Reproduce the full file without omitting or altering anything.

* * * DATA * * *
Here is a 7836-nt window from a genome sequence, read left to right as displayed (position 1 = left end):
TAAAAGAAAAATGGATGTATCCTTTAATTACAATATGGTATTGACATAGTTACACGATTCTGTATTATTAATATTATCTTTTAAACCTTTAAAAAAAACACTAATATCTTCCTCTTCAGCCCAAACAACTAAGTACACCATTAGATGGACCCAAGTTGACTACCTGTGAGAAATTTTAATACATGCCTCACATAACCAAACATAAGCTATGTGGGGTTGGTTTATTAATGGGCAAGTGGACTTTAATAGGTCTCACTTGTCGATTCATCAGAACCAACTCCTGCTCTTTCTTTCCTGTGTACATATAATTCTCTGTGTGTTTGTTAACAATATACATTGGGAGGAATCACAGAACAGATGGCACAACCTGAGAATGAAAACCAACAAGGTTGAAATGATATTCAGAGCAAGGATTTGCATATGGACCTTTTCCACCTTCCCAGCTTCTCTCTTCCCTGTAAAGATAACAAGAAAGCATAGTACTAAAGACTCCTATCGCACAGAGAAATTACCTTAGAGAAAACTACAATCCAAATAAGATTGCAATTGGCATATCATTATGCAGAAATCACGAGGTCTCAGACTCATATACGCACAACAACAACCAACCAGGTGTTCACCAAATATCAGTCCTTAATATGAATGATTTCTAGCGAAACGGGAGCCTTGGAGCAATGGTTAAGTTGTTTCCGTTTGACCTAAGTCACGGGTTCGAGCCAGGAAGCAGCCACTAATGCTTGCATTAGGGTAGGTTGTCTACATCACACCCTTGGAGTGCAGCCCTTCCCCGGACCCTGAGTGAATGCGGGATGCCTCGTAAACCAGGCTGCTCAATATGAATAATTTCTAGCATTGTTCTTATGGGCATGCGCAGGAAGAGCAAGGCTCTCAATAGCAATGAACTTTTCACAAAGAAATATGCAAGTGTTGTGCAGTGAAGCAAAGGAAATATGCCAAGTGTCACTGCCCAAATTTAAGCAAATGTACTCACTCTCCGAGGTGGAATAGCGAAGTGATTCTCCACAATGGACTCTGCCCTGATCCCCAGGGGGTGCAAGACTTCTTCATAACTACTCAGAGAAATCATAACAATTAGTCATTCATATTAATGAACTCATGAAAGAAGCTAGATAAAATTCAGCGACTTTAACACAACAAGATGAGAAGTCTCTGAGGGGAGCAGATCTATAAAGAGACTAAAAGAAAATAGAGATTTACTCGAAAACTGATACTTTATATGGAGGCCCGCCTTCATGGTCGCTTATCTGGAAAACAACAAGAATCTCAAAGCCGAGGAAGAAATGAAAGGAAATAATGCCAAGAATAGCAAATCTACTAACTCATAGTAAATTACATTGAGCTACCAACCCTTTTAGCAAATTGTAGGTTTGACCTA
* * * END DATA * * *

Here is a 7836-nt window from a genome sequence, read left to right as displayed (position 1 = left end):
TAAAAGAAAAATGGATGTATCCTTTAATTACAATATGGTATTGACATAGTTACACGATTCTGTATTATTAATATTATCTTTTAAACCTTTAAAAAAAACACTAATATCTTCCTCTTCAGCCCAAACAACTAAGTACACCATTAGATGGACCCAAGTTGACTACCTGTGAGAAATTTTAATACATGCCTCACATAACCAAACATAAGCTATGTGGGGTTGGTTTATTAATGGGCAAGTGGACTTTAATAGGTCTCACTTGTCGATTCATCAGAACCAACTCCTGCTCTTTCTTTCCTGTGTACATATAATTCTCTGTGTGTTTGTTAACAATATACATTGGGAGGAATCACAGAACAGATGGCACAACCTGAGAATGAAAACCAACAAGGTTGAAATGATATTCAGAGCAAGGATTTGCATATGGACCTTTTCCACCTTCCCAGCTTCTCTCTTCCCTGTAAAGATAACAAGAAAGCATAGTACTAAAGACTCCTATCGCACAGAGAAATTACCTTAGAGAAAACTACAATCCAAATAAGATTGCAATTGGCATATCATTATGCAGAAATCACGAGGTCTCAGACTCATATACGCACAACAACAACCAACCAGGTGTTCACCAAATATCAGTCCTTAATATGAATGATTTCTAGCGAAACGGGAGCCTTGGAGCAATGGTTAAGTTGTTTCCGTTTGACCTAAGTCACGGGTTCGAGCCAGGAAGCAGCCACTAATGCTTGCATTAGGGTAGGTTGTCTACATCACACCCTTGGAGTGCAGCCCTTCCCCGGACCCTGAGTGAATGCGGGATGCCTCGTAAACCAGGCTGCTCAATATGAATAATTTCTAGCATTGTTCTTATGGGCATGCGCAGGAAGAGCAAGGCTCTCAATAGCAATGAACTTTTCACAAAGAAATATGCAAGTGTTGTGCAGTGAAGCAAAGGAAATATGCCAAGTGTCACTGCCCAAATTTAAGCAAATGTACTCACTCTCCGAGGTGGAATAGCGAAGTGATTCTCCACAATGGACTCTGCCCTGATCCCCAGGGGGTGCAAGACTTCTTCATAACTACTCAGAGAAATCATAACAATTAGTCATTCATATTAATGAACTCATGAAAGAAGCTAGATAAAATTCAGCGACTTTAACACAACAAGATGAGAAGTCTCTGAGGGGAGCAGATCTATAAAGAGACTAAAAGAAAATAGAGATTTACTCGAAAACTGATACTTTATATGGAGGCCCGCCTTCATGGTCGCTTATCTGGAAAACAACAAGAATCTCAAAGCCGAGGAAGAAATGAAAGGAAATAATGCCAAGAATAGCAAATCTACTAACTCATAGTAAATTACATTGAGCTACCAACCCTTTTAGCAAATTGTAGGTTTGACCTA